Flood Control Structure
Construction of the original Kawainui Marsh Flood Control Project was authorized by the Flood Control Act of 1950 and completed in August 1966 [Editors Note: this date from the ACOE may be for completion of the entire project; the channel is seen under construction in aerial photographs from the mid-1950s and is believed to have been completed by 1956]. Project features include a 9,470-foot-long trapezoidal channel (Oneawa Canal); a 6,850-foot-long earth levee with a maximum crest elevation of 9.5 feet; a 50-foot-long stub groin and a 50-foot-long revetment at the outlet of Oneawa Channel; a 370-foot-long and 10-foot-deep silt basin; and drainage outlets.1
Kawainui Marsh functions as a flood storage basin to protect Kailua. Over the years, vegetation within the marsh has created a dense mat which has affected the hydraulics of the marsh. On December 31, 1987 through January 1, 1988, the water level in the marsh exceeded the crest of the existing levee due to changed conditions in the marsh and the community of Coconut Grove sustained severe flood damages. Following the 1988 New Year's storm, an emergency ditch was excavated alongside the levee to increase outflow from the marsh. However, the hydraulic capacity of the ditch (1,700 cfs) and Oneawa Channel (6,750 cfs) was much smaller than the 100-year flow (21,300 cfs) into the marsh.1
As a result of the 1988 flooding,the Corps and the City and County of Honolulu modified the project under the authority of Section 205 of the Flood Control Act of 1948, as amended. The modifications were completed in 1997 and include a concrete floodwall on a raised levee. The levee was raised up to 4-1/2 feet and the floodwall averages 4 feet in height. The total structure raise is about 6,300 feet long and varies from 8-1/2 feet at Kailua Road on the south to a gradual tapering into the existing levee at the Oneawa outlet channel on the north. A flood warning system is also included in the project. The flood warning system consists of two real time reporting stations. The stations monitor rainfall and stream level in the Makawao Stream area of Maunawili Valley and monitor marsh water elevation near the levee.1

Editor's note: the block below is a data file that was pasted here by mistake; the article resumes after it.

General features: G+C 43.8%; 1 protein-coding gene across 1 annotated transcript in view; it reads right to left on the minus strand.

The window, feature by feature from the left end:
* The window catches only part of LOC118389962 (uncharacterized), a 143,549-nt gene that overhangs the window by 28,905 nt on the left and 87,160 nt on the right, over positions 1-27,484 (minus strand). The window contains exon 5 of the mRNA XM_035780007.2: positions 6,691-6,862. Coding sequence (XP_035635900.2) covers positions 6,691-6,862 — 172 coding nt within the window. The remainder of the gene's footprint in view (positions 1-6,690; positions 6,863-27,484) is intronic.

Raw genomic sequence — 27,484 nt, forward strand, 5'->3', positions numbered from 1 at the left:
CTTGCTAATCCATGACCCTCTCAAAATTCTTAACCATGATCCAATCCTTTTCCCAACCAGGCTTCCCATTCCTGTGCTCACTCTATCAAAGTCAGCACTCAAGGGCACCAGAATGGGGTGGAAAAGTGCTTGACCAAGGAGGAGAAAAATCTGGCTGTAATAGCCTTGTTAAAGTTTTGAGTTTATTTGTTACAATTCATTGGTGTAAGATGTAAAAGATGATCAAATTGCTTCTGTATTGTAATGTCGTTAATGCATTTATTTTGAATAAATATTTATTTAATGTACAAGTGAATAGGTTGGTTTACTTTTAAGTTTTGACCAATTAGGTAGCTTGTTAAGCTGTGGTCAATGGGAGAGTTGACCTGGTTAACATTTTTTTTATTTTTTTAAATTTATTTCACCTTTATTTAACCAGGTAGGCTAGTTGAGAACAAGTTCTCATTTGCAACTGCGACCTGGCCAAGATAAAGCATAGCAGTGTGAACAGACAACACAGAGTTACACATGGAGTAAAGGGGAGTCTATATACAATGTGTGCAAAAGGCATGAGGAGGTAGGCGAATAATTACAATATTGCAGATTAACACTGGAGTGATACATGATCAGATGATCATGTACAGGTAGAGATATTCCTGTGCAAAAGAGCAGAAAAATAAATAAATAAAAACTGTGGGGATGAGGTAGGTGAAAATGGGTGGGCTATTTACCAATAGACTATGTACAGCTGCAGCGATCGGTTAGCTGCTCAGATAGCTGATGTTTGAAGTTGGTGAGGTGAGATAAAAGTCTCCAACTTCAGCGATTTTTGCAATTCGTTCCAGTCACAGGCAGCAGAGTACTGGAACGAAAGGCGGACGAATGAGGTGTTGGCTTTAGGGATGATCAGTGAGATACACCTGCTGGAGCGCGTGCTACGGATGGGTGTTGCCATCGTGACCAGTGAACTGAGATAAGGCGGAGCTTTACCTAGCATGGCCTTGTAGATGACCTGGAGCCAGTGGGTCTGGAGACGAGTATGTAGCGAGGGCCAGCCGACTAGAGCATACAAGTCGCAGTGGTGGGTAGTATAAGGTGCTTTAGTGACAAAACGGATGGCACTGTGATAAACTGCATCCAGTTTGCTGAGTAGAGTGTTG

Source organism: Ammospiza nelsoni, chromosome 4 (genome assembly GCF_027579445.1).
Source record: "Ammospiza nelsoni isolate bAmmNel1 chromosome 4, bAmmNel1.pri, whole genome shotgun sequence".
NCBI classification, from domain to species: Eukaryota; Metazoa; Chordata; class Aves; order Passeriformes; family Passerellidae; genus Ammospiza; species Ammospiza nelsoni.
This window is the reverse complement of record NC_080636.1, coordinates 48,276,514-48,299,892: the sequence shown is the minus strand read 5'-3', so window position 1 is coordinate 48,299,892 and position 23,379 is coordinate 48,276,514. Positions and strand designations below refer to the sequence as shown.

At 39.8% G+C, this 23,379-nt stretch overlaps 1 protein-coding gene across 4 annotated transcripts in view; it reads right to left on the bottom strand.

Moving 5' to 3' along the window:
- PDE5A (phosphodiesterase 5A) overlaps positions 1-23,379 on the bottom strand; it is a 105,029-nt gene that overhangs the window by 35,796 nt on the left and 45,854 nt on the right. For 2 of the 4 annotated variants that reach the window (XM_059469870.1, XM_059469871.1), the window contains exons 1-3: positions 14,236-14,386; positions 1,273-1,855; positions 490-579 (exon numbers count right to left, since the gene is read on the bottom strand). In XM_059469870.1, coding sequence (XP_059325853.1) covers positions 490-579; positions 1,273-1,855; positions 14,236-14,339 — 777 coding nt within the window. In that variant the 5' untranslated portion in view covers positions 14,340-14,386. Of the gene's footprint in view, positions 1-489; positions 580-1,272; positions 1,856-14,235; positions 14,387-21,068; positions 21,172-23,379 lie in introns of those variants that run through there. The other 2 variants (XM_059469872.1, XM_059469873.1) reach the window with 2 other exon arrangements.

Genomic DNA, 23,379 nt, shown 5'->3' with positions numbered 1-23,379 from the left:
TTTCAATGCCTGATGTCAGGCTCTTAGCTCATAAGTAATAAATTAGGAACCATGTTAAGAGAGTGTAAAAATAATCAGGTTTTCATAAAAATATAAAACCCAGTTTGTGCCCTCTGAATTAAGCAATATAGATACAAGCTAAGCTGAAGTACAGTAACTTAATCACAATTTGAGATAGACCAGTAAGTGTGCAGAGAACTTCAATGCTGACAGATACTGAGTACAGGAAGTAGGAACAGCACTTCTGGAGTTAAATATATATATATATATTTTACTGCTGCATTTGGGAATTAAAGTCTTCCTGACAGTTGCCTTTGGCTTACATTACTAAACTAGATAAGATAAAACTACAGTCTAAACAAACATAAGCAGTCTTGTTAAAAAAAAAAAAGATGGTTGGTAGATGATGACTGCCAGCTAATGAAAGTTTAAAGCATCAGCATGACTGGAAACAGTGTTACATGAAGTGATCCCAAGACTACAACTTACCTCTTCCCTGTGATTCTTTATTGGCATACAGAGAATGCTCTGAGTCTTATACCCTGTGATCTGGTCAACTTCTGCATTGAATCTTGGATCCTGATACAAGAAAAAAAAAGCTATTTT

Oneawa Channel is tidally influenced and effectively blocked from intruding on the marsh by a weir of vegetation. The US Geological Service (USGS) maintains two WL gages at the upper end of the channel [view tide at Oneawa Street Bridge]. In all, USGS monitors water levels at three stations along the levee and Oneawa Channel with data displayed on the internet: to view go to USGS index page and choose a Kawai Nui or "Kawainui Canal" station. Realize that the water level elevations are not correct for at least two of the instruments. Swain and Huxel (1971) showed that the water in the marsh normally remains higher than high tide levels in the canal, maintaining a head against saltwater intrusion. This being the case, it is unlikely that Oneawa Channel exercises any tidal influence over water height in the marsh or that salinity intrusion is very great.2 During the wet season, outflow from the marsh can be seen and heard as numerous small waterfalls flowing over the vegetation mat into the drainage channel inside of and running the length of the levee. Penetration of salt water into the marsh beyond Oneawa Channel seems not to occur, even during prolonged dry periods.
A short distance upstream from the point where Oneawa Channel turns behind the flood-control levee there occurs a linear series of small islets constructed at the time of levee improvements in the 1990's as mitigation for wetlands lost when the levee structure was enlarged. These islets are made of material dredged from the channel (mostly coral rubble). Unfortunately, the original design (shape and elevation) of the islets did not result in their becoming wetland habitat. As shown in the photograph, the ebbing tide leaves a steep shore, and the flat surface at an elevation above the reach of the tide simply promotes their being covered with non-aquatic vegetation. These features make the islets unattractive to wetland birds.
"Mitigation islets" at the upper end of Oneawa Channel as seen at a low tide from the levee. Note the steep, bare banks, except for an area of bulrush on the right. Vegetation on the islets typically consists of a narrow rim of seashore paspalum grass (Paspalum vaginatum) and dense cover of sourbush (Pluchea indica).
See Honolulu Advertiser article.
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2 (modified from) Linda L. Smith. 1978. Development of emergent vegetation in a tropical marsh. MS Thesis, U.H., Botany. p. 19-20.
Swain, L.A. and C.J. Huxel. 1971. Relation of drainage problems to high ground-water levels, Coconut Grove area, Oahu, Hawaii. U.S. Geological Survey, Honolulu.